What the forgiveness of sin implies

FATHER BEDE JARRETT, O.P.

When a person sins, their friendship with God is at once broken.

When a person sins, that friendship is at once broken, for sin means that the soul has deliberately turned its back upon God and is facing the other way, and thus it has been able, by some fatal power, to prevent God's everlasting love from having any effect upon it.  God cannot hate; but we can stop his love from touching us ....

Grace ... operates to restore all these lost wonders.  Sin itself is forgiven; all the ingratitude and disloyalty are put on one side; not simply in the sense that God forgets them, or chooses not to consider them, but in the sense that they are completely wiped away.  It is the parable of the Good Shepherd where the sheep is brought back again into the fold, and mixes freely with the others who have never left the presence of their Master.  It is the parable of the prodigal son taken back into his father's embrace.

That is what the forgiveness of sin implies.  God is once more back again in the soul.  He had always been there as the Creator without whose supporting hand the soul would be back in its nothingness;  but he is now there again as Father and Master and Friend.  Not only the saints who have been endowed with a genius for divine things, but every simple soul that has had its sins forgiven comes at once into that embrace.  We are far too apt to look upon forgiveness as a merely negative thing, a removal, a cleaning, and not enough as a return to something great and good and beautiful, the triumphant entrance into our souls of the Father, the Son and the Spirit.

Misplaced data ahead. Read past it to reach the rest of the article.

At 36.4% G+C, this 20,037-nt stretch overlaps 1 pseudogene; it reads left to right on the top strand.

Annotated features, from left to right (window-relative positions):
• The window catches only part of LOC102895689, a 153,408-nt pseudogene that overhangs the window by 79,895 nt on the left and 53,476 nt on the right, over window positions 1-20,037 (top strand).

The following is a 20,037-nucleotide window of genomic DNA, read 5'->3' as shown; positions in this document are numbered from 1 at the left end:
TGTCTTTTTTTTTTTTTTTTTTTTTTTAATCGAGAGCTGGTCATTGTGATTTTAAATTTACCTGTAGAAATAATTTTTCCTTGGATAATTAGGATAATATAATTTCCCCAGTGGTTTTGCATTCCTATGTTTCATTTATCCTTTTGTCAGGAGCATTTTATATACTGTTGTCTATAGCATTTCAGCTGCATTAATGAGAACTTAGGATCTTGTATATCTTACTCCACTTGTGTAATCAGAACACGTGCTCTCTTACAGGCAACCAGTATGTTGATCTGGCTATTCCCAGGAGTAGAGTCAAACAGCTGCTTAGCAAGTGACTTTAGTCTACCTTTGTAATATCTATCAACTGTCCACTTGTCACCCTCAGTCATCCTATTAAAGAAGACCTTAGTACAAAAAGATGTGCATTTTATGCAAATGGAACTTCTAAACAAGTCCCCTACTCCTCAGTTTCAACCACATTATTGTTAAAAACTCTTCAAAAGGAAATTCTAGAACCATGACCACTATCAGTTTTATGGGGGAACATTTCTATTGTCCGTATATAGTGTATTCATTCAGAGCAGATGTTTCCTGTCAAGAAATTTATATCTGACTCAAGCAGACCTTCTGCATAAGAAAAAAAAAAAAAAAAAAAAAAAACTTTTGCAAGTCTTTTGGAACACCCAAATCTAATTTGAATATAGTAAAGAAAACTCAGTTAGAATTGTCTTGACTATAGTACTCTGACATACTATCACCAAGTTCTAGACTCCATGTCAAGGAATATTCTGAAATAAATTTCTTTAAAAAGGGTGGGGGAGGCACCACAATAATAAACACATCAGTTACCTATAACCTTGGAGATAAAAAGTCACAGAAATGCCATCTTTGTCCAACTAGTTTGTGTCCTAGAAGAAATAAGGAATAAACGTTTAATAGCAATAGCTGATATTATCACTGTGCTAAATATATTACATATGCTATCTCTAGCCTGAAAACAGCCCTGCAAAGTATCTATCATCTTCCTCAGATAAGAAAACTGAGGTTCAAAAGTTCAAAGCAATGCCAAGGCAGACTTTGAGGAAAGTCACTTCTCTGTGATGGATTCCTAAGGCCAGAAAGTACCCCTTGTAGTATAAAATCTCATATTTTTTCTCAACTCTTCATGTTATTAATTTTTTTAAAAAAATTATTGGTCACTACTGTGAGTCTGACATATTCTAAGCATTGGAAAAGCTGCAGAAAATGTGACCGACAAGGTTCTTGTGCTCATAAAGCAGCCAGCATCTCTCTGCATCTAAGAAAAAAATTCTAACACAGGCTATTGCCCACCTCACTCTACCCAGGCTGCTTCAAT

ACKNOWLEDGEMENT

Father Bede Jarrett, O.P. "What the forgiveness of sin implies." from He Dwells in your Soul: Meditations on the Living God Within You (Manchester, NH: Sophia Institute Press, 1989).

Note: He Dwells in your Soul: Meditations on the Living God Within You is out of print.

THE AUTHOR

Father Bede Jarrett, O.P. (1881-1934) was Cyril Jarrett, who received the name Bede when, at age 17, he entered the Dominican order in England. The Dominicans sent him to study at Oxford and at Louvain, where he received his degree in theology. Ordained in 1904, Fr. Jarrett was stationed at St. Dominic's Priory in London. At 33, he was named Prior there and, just two years later, was elected Provincial — an office he held the rest of his life. While serving as Provincial, Fr. Jarrett wrote numerous scholarly books, as well as a lively, popular biography of St. Dominic.

Fr. Jarrett's demanding schedule of preaching and lecture engagements in England and abroad soon brought him to the attention of Catholics in the pew. He inspired them with his profound grasp of human nature and his eloquent explanations of the wise and loving ways of God. That same eloquence and Catholic understanding permeates the meditations he penned for this book.

In his own life time he held a recognised position as the greatest preacher in Catholic England. The Times of London noted in his obituary that "he has been called the best Roman Catholic preacher in this country, and he was perhaps the most popular English preacher in the United States, his sermons being marked by their intellectual quality, their appositeness to the times and their incisiveness". He is the author of Classic Catholic Meditations, Life of St. Dominic, The abiding presence of the Holy Ghost in the soul, and Mediaeval Socialism.

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